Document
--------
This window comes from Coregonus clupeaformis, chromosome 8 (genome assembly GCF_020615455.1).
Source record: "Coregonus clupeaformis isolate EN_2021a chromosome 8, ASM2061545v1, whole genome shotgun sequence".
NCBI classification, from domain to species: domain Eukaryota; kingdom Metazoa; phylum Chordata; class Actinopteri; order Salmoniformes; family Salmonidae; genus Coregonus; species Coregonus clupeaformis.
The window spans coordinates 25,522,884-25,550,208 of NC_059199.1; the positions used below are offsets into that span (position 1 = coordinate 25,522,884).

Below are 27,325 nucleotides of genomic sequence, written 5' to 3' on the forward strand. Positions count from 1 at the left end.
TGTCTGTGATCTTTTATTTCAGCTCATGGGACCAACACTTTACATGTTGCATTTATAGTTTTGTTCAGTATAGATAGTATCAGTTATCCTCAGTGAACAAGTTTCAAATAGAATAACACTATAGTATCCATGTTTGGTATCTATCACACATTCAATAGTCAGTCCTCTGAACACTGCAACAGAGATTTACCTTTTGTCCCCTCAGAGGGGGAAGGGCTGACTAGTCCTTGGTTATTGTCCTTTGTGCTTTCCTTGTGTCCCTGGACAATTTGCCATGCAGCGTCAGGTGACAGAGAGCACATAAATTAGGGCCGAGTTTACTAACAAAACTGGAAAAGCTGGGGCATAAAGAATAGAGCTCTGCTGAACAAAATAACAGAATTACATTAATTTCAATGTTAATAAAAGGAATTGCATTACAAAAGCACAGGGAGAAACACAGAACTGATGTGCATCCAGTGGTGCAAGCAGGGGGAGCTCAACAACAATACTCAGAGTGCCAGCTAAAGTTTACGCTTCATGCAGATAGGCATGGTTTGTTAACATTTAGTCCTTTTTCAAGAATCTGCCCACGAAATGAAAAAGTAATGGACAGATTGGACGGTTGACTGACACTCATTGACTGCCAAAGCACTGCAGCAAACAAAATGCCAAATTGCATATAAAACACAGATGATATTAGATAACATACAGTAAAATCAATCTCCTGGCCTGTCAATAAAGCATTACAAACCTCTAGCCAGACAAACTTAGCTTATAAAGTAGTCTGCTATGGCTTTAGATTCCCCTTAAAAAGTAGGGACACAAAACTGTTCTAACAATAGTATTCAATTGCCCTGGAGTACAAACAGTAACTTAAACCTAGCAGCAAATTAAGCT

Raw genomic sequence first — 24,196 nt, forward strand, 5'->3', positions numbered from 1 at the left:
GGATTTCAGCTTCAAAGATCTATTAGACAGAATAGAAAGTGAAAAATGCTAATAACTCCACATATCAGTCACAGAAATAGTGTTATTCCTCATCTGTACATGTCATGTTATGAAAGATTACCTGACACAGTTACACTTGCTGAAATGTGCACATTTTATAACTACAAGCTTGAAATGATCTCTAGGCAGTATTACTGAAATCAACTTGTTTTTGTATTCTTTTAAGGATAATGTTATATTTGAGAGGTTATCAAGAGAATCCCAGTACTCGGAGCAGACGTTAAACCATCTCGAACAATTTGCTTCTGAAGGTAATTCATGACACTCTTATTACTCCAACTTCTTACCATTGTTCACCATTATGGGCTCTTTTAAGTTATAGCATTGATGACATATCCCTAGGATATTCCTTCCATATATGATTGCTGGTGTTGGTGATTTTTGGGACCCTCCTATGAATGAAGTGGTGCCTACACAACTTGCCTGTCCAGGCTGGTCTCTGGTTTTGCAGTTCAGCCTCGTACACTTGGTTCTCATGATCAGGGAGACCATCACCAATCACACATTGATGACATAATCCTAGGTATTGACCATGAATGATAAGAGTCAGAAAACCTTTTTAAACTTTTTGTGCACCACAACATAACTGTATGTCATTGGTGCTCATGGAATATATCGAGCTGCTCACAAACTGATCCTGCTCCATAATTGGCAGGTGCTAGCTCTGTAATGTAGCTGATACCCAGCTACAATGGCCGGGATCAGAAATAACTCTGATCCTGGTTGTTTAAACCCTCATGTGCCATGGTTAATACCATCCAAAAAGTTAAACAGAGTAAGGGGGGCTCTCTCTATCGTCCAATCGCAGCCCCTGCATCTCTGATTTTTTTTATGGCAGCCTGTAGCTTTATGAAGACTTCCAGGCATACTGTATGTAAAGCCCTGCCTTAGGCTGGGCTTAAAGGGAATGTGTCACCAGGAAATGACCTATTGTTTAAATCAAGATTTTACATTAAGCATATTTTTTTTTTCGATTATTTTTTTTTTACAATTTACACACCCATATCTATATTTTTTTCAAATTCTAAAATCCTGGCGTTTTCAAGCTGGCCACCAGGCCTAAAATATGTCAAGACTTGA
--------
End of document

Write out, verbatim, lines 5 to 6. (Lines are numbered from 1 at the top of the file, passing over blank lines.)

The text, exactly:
Below are 27,325 nucleotides of genomic sequence, written 5' to 3' on the forward strand. Positions count from 1 at the left end.
TGTCTGTGATCTTTTATTTCAGCTCATGGGACCAACACTTTACATGTTGCATTTATAGTTTTGTTCAGTATAGATAGTATCAGTTATCCTCAGTGAACAAGTTTCAAATAGAATAACACTATAGTATCCATGTTTGGTATCTATCACACATTCAATAGTCAGTCCTCTGAACACTGCAACAGAGATTTACCTTTTGTCCCCTCAGAGGGGGAAGGGCTGACTAGTCCTTGGTTATTGTCCTTTGTGCTTTCCTTGTGTCCCTGGACAATTTGCCATGCAGCGTCAGGTGACAGAGAGCACATAAATTAGGGCCGAGTTTACTAACAAAACTGGAAAAGCTGGGGCATAAAGAATAGAGCTCTGCTGAACAAAATAACAGAATTACATTAATTTCAATGTTAATAAAAGGAATTGCATTACAAAAGCACAGGGAGAAACACAGAACTGATGTGCATCCAGTGGTGCAAGCAGGGGGAGCTCAACAACAATACTCAGAGTGCCAGCTAAAGTTTACGCTTCATGCAGATAGGCATGGTTTGTTAACATTTAGTCCTTTTTCAAGAATCTGCCCACGAAATGAAAAAGTAATGGACAGATTGGACGGTTGACTGACACTCATTGACTGCCAAAGCACTGCAGCAAACAAAATGCCAAATTGCATATAAAACACAGATGATATTAGATAACATACAGTAAAATCAATCTCCTGGCCTGTCAATAAAGCATTACAAACCTCTAGCCAGACAAACTTAGCTTATAAAGTAGTCTGCTATGGCTTTAGATTCCCCTTAAAAAGTAGGGACACAAAACTGTTCTAACAATAGTATTCAATTGCCCTGGAGTACAAACAGTAACTTAAACCTAGCAGCAAATTAAGCT